In an era when climate scientists warn that immediate action is required to control atmospheric carbon dioxide (CO2), biochar—charcoal made by burning waste organic materials like agricultural residues—offers a way to reduce CO2 levels.
New maps created from a first-of-its-kind high-resolution global collection of crop residues highlight places where the residues can be used to manufacture biochar in a sustainable manner.
According to the study, 12 countries have the technical capability to store more than 20% of their current total greenhouse gas emissions by turning crop leftovers into biochar. Bhutan leads the way, with the ability to store 68% of its emissions as biochar, followed by India (53%).
The study, titled “Potential for Biochar Carbon Sequestration from Crop Residues: A Global Spatially Explicit Assessment,” was published in the journal GCB Bioenergy on October 13th, 2023.
We are entering an unprecedented era in which even a rapid and profound reduction in fossil fuel use will not be enough to avoid severe harms to both humans and ecosystems from climate change.
Dominic Woolf, Study Co-Lead Author and Senior Research Associate, College of Agriculture and Life Sciences, Cornell University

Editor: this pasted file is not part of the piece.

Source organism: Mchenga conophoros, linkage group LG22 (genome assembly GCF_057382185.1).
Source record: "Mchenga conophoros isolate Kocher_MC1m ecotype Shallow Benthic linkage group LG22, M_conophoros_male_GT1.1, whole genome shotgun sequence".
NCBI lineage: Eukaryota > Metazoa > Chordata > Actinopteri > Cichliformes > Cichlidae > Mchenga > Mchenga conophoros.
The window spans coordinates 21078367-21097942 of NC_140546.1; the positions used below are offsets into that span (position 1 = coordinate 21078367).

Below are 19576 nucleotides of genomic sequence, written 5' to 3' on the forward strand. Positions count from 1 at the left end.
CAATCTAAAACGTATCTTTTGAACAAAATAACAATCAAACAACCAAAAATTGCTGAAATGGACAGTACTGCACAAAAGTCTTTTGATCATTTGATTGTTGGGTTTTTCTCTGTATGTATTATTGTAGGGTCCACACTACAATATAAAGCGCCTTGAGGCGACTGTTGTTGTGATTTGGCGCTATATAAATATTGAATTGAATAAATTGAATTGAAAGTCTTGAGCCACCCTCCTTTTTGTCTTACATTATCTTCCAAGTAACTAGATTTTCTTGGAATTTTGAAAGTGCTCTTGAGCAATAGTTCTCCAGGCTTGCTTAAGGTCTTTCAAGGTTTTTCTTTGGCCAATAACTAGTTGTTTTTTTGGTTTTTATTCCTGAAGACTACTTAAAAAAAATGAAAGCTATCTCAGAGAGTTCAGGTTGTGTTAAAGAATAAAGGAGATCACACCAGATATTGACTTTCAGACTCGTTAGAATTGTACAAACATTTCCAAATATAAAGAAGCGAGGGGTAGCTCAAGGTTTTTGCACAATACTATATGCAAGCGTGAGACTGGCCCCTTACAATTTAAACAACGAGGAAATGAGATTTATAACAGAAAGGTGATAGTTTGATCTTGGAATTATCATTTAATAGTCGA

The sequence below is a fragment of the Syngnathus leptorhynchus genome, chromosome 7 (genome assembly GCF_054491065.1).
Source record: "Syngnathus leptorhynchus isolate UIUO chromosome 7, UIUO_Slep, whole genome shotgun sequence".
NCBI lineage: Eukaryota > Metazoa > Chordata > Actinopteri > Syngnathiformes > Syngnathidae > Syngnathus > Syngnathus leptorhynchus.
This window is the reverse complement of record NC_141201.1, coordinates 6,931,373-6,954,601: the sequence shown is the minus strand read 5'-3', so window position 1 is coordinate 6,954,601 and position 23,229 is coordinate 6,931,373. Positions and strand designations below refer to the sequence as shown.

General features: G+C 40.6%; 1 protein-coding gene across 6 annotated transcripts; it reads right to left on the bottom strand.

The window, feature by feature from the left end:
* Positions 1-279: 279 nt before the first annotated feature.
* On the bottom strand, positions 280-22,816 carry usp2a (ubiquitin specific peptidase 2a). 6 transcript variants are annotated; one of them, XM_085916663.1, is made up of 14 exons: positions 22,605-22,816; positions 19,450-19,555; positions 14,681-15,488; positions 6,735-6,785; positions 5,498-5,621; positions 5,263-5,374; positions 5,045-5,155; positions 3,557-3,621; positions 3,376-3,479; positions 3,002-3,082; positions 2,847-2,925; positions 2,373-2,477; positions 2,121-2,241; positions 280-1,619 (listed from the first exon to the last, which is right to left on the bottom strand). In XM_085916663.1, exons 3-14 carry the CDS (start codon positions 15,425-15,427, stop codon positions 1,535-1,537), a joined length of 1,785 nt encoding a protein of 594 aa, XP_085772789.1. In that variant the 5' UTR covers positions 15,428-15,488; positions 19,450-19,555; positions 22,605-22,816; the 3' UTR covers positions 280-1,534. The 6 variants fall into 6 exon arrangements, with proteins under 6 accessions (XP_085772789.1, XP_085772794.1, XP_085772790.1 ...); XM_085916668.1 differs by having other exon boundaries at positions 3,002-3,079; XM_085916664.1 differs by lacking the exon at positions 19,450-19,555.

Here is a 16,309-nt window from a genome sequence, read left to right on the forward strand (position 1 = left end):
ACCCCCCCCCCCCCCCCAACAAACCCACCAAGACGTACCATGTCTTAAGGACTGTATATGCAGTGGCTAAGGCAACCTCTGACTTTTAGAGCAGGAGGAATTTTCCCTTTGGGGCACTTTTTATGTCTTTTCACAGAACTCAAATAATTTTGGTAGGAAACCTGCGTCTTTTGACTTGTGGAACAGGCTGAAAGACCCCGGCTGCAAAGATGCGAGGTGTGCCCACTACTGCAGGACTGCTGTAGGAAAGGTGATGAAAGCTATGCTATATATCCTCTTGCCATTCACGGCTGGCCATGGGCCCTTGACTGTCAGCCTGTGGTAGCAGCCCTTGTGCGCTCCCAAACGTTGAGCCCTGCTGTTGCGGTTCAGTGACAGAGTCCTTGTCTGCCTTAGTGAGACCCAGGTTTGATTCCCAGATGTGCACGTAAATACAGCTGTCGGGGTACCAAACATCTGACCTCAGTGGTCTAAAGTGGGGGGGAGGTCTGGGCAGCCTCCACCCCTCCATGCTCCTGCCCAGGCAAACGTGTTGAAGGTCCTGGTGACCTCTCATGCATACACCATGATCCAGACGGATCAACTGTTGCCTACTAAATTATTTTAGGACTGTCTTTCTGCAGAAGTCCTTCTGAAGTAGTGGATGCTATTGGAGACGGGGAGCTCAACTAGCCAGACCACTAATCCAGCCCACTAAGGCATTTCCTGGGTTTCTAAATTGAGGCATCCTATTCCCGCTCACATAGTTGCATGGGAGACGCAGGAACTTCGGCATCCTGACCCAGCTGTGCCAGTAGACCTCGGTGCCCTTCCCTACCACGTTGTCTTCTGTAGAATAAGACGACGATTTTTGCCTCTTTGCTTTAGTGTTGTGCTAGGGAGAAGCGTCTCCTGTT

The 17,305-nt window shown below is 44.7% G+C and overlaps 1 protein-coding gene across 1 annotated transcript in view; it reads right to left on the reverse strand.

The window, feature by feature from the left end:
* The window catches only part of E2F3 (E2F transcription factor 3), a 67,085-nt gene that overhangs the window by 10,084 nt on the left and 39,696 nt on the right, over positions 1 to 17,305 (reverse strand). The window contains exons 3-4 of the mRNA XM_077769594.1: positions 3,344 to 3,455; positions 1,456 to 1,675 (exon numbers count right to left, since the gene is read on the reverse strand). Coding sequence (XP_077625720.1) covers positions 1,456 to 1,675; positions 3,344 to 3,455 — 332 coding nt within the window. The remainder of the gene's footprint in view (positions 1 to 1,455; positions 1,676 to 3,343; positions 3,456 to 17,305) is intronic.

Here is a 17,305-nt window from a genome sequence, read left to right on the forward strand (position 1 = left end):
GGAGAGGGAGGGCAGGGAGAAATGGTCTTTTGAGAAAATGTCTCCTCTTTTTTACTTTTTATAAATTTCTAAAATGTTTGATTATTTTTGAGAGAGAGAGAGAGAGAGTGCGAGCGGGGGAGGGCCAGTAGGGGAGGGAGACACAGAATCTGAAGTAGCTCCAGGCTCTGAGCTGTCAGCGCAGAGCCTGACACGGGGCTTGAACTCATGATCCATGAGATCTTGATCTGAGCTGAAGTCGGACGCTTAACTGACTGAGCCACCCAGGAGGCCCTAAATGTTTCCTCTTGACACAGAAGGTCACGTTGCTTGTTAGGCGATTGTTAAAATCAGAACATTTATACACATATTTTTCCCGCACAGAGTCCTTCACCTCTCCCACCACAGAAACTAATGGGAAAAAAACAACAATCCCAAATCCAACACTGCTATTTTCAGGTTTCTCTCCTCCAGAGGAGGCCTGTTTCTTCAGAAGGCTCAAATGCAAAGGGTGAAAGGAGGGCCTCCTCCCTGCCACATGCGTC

Woolf added, “We also need to draw down excess CO2. Making biochar from crop residues is one of the few tools we have that can do this at scale without competing for land.”
Biochar boosts soil fertility and promotes plant development while simultaneously removing CO2 from the environment. Biochar, when added to soil, sequesters carbon in the soil for centuries.
The study concludes that a maximum of one billion metric tons of carbon might be sequestered annually if all crop leftovers produced by agriculture worldwide were turned into biochar. After a century, three-quarters of that carbon would still be sequestered, which is sufficient to counteract about 80% of all greenhouse gas emissions from agriculture.
“Even when considering limitations on sustainable residue harvesting and competing usage for crop residues—such as livestock feed—the global biochar production potential is approximately half of that amount,” Woolf added.
With these constraints taken into account, the potential annual worldwide production of biochar is estimated to be 510 million metric tons of carbon, of which 360 million metric tons will remain sequestered after a century.
Woolf concluded, “The high-resolution maps of crop residue production and biochar sequestration will provide valuable insights and support decision-making related to biochar production and investment in biochar production capacity.”
The study’s co-lead author is Shivesh Kishore Karan, a researcher at the Swedish University of Agricultural Sciences. Stephen Wood, a senior scientist at the Nature Conservancy, and Elias Azzi and Cecilia Sundberg, both from the Swedish University of Agricultural Sciences, are the co-authors.
The Nature Conservancy and the Bezos Earth Fund supported the study.
Karan, S. K., et al. (2023) Potential for biochar carbon sequestration from crop residues: A global spatially explicit assessment. GCB Bioenergy. doi:10.1111/gcbb.13102